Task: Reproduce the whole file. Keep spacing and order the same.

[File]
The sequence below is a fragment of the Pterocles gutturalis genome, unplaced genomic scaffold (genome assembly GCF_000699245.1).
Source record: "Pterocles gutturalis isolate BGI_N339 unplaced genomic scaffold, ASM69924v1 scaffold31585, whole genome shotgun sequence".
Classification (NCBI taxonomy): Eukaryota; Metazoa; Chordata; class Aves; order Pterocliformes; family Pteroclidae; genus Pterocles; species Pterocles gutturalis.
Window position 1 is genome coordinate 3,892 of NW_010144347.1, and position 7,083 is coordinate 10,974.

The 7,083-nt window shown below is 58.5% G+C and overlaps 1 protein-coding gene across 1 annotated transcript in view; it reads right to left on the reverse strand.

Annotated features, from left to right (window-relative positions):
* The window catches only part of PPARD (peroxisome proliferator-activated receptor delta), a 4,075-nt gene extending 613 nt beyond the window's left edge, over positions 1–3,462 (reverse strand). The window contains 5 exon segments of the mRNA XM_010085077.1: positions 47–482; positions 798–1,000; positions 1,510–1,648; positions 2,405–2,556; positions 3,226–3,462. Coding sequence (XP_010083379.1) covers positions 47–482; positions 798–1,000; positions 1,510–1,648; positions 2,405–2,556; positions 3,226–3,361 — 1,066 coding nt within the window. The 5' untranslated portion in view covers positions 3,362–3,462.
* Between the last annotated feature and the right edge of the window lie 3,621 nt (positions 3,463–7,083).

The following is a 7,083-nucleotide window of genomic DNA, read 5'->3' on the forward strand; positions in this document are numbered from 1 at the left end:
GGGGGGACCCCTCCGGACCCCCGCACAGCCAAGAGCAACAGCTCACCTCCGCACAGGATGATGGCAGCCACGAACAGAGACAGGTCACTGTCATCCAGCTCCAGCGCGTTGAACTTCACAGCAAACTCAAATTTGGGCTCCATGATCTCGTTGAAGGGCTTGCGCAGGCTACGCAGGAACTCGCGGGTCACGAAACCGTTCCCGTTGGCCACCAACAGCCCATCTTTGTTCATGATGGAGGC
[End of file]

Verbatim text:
The sequence below is a fragment of the Pterocles gutturalis genome, unplaced genomic scaffold (genome assembly GCF_000699245.1).
Source record: "Pterocles gutturalis isolate BGI_N339 unplaced genomic scaffold, ASM69924v1 scaffold31585, whole genome shotgun sequence".
Classification (NCBI taxonomy): Eukaryota; Metazoa; Chordata; class Aves; order Pterocliformes; family Pteroclidae; genus Pterocles; species Pterocles gutturalis.
Window position 1 is genome coordinate 3,892 of NW_010144347.1, and position 7,083 is coordinate 10,974.

The 7,083-nt window shown below is 58.5% G+C and overlaps 1 protein-coding gene across 1 annotated transcript in view; it reads right to left on the reverse strand.

Annotated features, from left to right (window-relative positions):
* The window catches only part of PPARD (peroxisome proliferator-activated receptor delta), a 4,075-nt gene extending 613 nt beyond the window's left edge, over positions 1–3,462 (reverse strand). The window contains 5 exon segments of the mRNA XM_010085077.1: positions 47–482; positions 798–1,000; positions 1,510–1,648; positions 2,405–2,556; positions 3,226–3,462. Coding sequence (XP_010083379.1) covers positions 47–482; positions 798–1,000; positions 1,510–1,648; positions 2,405–2,556; positions 3,226–3,361 — 1,066 coding nt within the window. The 5' untranslated portion in view covers positions 3,362–3,462.
* Between the last annotated feature and the right edge of the window lie 3,621 nt (positions 3,463–7,083).

The following is a 7,083-nucleotide window of genomic DNA, read 5'->3' on the forward strand; positions in this document are numbered from 1 at the left end:
GGGGGGACCCCTCCGGACCCCCGCACAGCCAAGAGCAACAGCTCACCTCCGCACAGGATGATGGCAGCCACGAACAGAGACAGGTCACTGTCATCCAGCTCCAGCGCGTTGAACTTCACAGCAAACTCAAATTTGGGCTCCATGATCTCGTTGAAGGGCTTGCGCAGGCTACGCAGGAACTCGCGGGTCACGAAACCGTTCCCGTTGGCCACCAACAGCCCATCTTTGTTCATGATGGAGGC